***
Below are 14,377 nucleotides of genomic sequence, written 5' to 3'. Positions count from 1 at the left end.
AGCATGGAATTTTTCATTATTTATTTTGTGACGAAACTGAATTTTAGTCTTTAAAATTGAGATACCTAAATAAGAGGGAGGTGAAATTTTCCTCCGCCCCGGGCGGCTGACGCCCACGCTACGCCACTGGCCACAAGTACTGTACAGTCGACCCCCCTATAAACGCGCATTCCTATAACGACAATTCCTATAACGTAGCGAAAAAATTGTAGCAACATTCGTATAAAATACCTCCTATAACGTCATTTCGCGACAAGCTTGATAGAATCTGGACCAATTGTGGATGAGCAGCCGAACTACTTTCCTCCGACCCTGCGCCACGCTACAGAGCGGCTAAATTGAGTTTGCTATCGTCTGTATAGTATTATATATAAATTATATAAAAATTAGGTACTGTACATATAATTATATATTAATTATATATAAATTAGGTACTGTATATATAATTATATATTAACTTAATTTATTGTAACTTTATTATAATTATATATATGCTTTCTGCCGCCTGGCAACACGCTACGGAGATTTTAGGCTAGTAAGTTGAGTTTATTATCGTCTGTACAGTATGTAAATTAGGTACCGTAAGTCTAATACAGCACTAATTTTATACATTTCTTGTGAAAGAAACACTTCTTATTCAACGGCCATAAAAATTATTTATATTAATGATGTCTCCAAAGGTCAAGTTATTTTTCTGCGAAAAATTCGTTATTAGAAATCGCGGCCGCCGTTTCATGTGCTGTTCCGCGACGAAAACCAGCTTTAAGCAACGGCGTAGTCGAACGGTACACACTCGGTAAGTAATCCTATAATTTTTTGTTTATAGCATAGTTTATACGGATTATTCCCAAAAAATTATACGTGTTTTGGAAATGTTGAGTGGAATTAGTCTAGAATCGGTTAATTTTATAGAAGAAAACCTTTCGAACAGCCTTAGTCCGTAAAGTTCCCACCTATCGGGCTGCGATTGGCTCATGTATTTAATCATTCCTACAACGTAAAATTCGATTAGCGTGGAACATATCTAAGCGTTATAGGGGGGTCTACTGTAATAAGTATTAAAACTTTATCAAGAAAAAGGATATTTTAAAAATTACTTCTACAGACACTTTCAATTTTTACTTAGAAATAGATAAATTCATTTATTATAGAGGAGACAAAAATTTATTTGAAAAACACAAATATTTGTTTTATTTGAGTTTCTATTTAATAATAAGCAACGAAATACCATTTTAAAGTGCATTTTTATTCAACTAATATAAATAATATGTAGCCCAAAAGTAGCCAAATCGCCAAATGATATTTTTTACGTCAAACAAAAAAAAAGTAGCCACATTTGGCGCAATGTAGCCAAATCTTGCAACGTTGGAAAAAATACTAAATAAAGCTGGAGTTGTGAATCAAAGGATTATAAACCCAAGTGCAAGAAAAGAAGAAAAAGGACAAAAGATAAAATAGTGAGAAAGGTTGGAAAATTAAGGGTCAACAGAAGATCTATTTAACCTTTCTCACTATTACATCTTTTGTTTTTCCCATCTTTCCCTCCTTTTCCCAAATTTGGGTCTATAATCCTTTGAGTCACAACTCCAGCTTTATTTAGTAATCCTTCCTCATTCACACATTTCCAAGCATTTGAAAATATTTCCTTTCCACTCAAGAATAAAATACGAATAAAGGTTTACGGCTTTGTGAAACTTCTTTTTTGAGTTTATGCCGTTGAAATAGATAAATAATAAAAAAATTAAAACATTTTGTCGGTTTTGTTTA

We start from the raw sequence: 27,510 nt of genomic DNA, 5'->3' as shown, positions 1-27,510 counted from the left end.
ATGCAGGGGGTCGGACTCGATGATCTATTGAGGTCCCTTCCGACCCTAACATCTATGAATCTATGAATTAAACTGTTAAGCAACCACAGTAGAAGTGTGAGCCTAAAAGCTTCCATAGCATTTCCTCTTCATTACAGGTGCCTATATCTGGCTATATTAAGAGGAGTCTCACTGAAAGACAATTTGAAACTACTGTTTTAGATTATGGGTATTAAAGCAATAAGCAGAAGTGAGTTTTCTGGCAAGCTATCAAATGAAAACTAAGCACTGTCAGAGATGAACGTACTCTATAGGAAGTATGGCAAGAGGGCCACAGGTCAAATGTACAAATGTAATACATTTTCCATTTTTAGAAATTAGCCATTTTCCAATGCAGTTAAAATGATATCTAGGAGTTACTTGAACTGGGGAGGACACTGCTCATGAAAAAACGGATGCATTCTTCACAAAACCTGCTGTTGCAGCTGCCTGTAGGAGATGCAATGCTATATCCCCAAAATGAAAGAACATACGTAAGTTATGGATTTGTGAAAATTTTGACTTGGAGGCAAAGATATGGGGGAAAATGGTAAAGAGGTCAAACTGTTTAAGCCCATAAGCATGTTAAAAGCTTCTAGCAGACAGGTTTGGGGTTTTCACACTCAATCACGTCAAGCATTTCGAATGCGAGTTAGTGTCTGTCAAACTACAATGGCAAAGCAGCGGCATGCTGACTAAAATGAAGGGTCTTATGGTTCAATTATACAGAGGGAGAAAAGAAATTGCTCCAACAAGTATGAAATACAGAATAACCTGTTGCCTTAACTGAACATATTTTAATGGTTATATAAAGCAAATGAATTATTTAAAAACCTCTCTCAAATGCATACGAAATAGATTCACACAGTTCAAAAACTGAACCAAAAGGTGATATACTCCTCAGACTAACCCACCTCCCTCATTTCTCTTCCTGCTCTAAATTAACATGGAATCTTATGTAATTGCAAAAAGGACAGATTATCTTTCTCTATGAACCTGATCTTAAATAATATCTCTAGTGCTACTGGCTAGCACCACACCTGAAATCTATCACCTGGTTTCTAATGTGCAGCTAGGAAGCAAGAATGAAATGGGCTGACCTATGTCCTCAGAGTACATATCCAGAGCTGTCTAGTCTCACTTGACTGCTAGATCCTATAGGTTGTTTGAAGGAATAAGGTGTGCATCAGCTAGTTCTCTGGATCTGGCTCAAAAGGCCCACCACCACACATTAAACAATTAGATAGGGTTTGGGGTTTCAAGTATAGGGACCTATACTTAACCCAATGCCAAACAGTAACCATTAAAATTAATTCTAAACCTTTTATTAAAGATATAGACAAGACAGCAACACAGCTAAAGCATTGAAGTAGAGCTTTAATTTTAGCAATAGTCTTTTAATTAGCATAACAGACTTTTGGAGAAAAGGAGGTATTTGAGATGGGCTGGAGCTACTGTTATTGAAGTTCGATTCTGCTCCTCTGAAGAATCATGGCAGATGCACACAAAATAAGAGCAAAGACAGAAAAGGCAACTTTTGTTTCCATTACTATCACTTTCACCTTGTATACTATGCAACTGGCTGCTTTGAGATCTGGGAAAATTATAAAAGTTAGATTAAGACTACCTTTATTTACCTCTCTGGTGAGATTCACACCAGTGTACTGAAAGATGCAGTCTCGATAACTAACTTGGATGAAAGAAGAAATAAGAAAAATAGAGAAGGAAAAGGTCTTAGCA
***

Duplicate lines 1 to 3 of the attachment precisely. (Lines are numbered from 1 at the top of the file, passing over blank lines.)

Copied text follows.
Below are 14,377 nucleotides of genomic sequence, written 5' to 3'. Positions count from 1 at the left end.
AGCATGGAATTTTTCATTATTTATTTTGTGACGAAACTGAATTTTAGTCTTTAAAATTGAGATACCTAAATAAGAGGGAGGTGAAATTTTCCTCCGCCCCGGGCGGCTGACGCCCACGCTACGCCACTGGCCACAAGTACTGTACAGTCGACCCCCCTATAAACGCGCATTCCTATAACGACAATTCCTATAACGTAGCGAAAAAATTGTAGCAACATTCGTATAAAATACCTCCTATAACGTCATTTCGCGACAAGCTTGATAGAATCTGGACCAATTGTGGATGAGCAGCCGAACTACTTTCCTCCGACCCTGCGCCACGCTACAGAGCGGCTAAATTGAGTTTGCTATCGTCTGTATAGTATTATATATAAATTATATAAAAATTAGGTACTGTACATATAATTATATATTAATTATATATAAATTAGGTACTGTATATATAATTATATATTAACTTAATTTATTGTAACTTTATTATAATTATATATATGCTTTCTGCCGCCTGGCAACACGCTACGGAGATTTTAGGCTAGTAAGTTGAGTTTATTATCGTCTGTACAGTATGTAAATTAGGTACCGTAAGTCTAATACAGCACTAATTTTATACATTTCTTGTGAAAGAAACACTTCTTATTCAACGGCCATAAAAATTATTTATATTAATGATGTCTCCAAAGGTCAAGTTATTTTTCTGCGAAAAATTCGTTATTAGAAATCGCGGCCGCCGTTTCATGTGCTGTTCCGCGACGAAAACCAGCTTTAAGCAACGGCGTAGTCGAACGGTACACACTCGGTAAGTAATCCTATAATTTTTTGTTTATAGCATAGTTTATACGGATTATTCCCAAAAAATTATACGTGTTTTGGAAATGTTGAGTGGAATTAGTCTAGAATCGGTTAATTTTATAGAAGAAAACCTTTCGAACAGCCTTAGTCCGTAAAGTTCCCACCTATCGGGCTGCGATTGGCTCATGTATTTAATCATTCCTACAACGTAAAATTCGATTAGCGTGGAACATATCTAAGCGTTATAGGGGGGTCTACTGTAATAAGTATTAAAACTTTATCAAGAAAAAGGATATTTTAAAAATTACTTCTACAGACACTTTCAATTTTTACTTAGAAATAGATAAATTCATTTATTATAGAGGAGACAAAAATTTATTTGAAAAACACAAATATTTGTTTTATTTGAGTTTCTATTTAATAATAAGCAACGAAATACCATTTTAAAGTGCATTTTTATTCAACTAATATAAATAATATGTAGCCCAAAAGTAGCCAAATCGCCAAATGATATTTTTTACGTCAAACAAAAAAAAAGTAGCCACATTTGGCGCAATGTAGCCAAATCTTGCAACGTTGGAAAAAATACTAAATAAAGCTGGAGTTGTGAATCAAAGGATTATAAACCCAAGTGCAAGAAAAGAAGAAAAAGGACAAAAGATAAAATAGTGAGAAAGGTTGGAAAATTAAGGGTCAACAGAAGATCTATTTAACCTTTCTCACTATTACATCTTTTGTTTTTCCCATCTTTCCCTCCTTTTCCCAAATTTGGGTCTATAATCCTTTGAGTCACAACTCCAGCTTTATTTAGTAATCCTTCCTCATTCACACATTTCCAAGCATTTGAAAATATTTCCTTTCCACTCAAGAATAAAATACGAATAAAGGTTTACGGCTTTGTGAAACTTCTTTTTTGAGTTTATGCCGTTGAAATAGATAAATAATAAAAAAATTAAAACATTTTGTCGGTTTTGTTTA

We start from the raw sequence: 27,510 nt of genomic DNA, 5'->3' as shown, positions 1-27,510 counted from the left end.